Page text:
Pest categorisation of Pseudocercospora angolensis

Vittorio Rossi, Elisa Gonzalez Dominguez, Michael Jeger, Claude Bragard, David Caffier, Thierry Candresse, Elisavet Chatzivassiliou, Katharina Dehnen-Schmutz, Gianni Gilioli, Jean-Claude Gregoire, Josep Anton, Jaques Miret, Alan Macleod, Maria Navajas Navarro, Björn Niere, Stephen Parnell, Roel Potting, Trond Rafoss, Gregor Urek, Ariena Van BruggenWopke Van Der Werf, Jonathan West, Stephan Winter, Elisa Gonzalez-Dominguez, Antonio Vicent, Irene Vloutoglou, Bernard Bottex

Risultato della ricerca: Contributo in rivistaArticolo in rivista

3 Citazioni (Scopus)

Abstract

The Panelon Plant Health performed a pest categorisation of Cercosporaangolensis, the fungus responsible for Pseudocercospora fruit and leaf spot of citrus, for all territories except of the Union territories defined in Article 1 point 3 of Regulation (EU) 2016/2031. C.angolensis is listed in Annex IIAI of Directive 2000/29/EC and is not known to be present in the EU. The pathogen, which has recently been reclassified as Pseudocercosporaangolensis, is a well-defined, distinguishable fungal species affecting all cultivated Citrus spp. and Fortunellajaponica plants. It is currently distributed in sub-Saharan Africa (altitudes 80-1,800m) and Yemen. Although the epidemiology of P.angolensis is not well understood, infection is favoured by warm temperatures and humidity. The current distribution of the pathogen and climate matching suggests that it might not be well adapted to Mediterranean climates. However, the pathogen is also present in arid areas of Yemen and can infect young fruit with short wetness durations. Uncertainty exists on whether and at which extent the irrigation applied to EU citrus orchards can make the microclimate favourable for P.angolensis. There are no eco-climatic factors limiting the potential spread of the pathogen in the EU. Long-distance spread occurs by wind-disseminated conidia and movement of infected plants for planting and fruit. Short-distance spread occurs via water splash and/or wind-driven rain. In the infested areas, the disease causes premature abscission of young leaves and fruit resulting in yield losses up to 50-100%. Cultural practices and chemical measures applied in the infested areas reduce inoculum but they cannot eliminate the pathogen. All criteria assessed by EFSA for consideration as a potential Union quarantine pest are met. As P.angolensis is not known to occur in the EU, this criterion assessed by EFSA to consider it as a Union regulated non-quarantine pest is not met.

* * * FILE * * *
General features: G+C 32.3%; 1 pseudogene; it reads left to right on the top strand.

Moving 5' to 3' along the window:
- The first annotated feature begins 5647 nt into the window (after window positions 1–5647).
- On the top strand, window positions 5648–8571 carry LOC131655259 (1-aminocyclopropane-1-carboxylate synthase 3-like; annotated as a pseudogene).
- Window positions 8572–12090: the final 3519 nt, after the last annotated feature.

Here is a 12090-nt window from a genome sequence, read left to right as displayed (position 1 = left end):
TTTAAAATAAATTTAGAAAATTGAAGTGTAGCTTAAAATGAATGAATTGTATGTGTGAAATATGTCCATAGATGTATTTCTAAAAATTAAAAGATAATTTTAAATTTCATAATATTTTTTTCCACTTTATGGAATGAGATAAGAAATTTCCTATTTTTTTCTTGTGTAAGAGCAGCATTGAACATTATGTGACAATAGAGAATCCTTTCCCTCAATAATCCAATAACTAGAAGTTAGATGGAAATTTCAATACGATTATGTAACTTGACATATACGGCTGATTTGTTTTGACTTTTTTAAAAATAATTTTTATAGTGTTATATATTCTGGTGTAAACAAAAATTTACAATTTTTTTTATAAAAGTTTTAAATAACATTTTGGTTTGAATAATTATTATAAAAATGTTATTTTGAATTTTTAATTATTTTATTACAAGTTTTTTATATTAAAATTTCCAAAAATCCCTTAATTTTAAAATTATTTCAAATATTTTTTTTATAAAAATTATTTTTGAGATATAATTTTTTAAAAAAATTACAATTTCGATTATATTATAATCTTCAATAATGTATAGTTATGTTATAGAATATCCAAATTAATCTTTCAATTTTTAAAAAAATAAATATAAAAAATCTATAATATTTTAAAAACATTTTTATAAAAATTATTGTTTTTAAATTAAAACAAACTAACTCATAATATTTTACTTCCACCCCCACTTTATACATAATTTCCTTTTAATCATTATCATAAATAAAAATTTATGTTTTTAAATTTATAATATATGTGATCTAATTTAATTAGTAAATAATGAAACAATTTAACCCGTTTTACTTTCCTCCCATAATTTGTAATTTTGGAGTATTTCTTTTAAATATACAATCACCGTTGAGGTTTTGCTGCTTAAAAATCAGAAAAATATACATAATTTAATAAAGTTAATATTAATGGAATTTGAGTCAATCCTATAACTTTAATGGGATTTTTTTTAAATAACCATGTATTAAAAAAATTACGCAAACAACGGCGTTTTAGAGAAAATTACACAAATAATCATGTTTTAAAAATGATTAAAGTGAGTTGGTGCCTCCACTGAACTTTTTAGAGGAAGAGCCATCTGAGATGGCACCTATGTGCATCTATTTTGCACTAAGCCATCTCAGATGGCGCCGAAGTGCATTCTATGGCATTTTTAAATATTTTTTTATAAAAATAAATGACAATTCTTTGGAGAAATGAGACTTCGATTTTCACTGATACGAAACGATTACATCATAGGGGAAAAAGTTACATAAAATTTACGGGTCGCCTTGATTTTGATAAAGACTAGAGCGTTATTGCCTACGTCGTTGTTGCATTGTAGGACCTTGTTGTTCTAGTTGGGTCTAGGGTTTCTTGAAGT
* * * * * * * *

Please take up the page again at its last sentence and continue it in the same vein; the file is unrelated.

Lingua originaleEnglish
pagine (da-a)1-24
Numero di pagine24
RivistaEFSA Journal
Volume15
DOI
Stato di pubblicazionePubblicato - 2017

Keywords

  • Citrus spp.
  • European Union
  • Pseudocercospora fruit and leaf spot
  • climate
  • impacts
  • pest distribution

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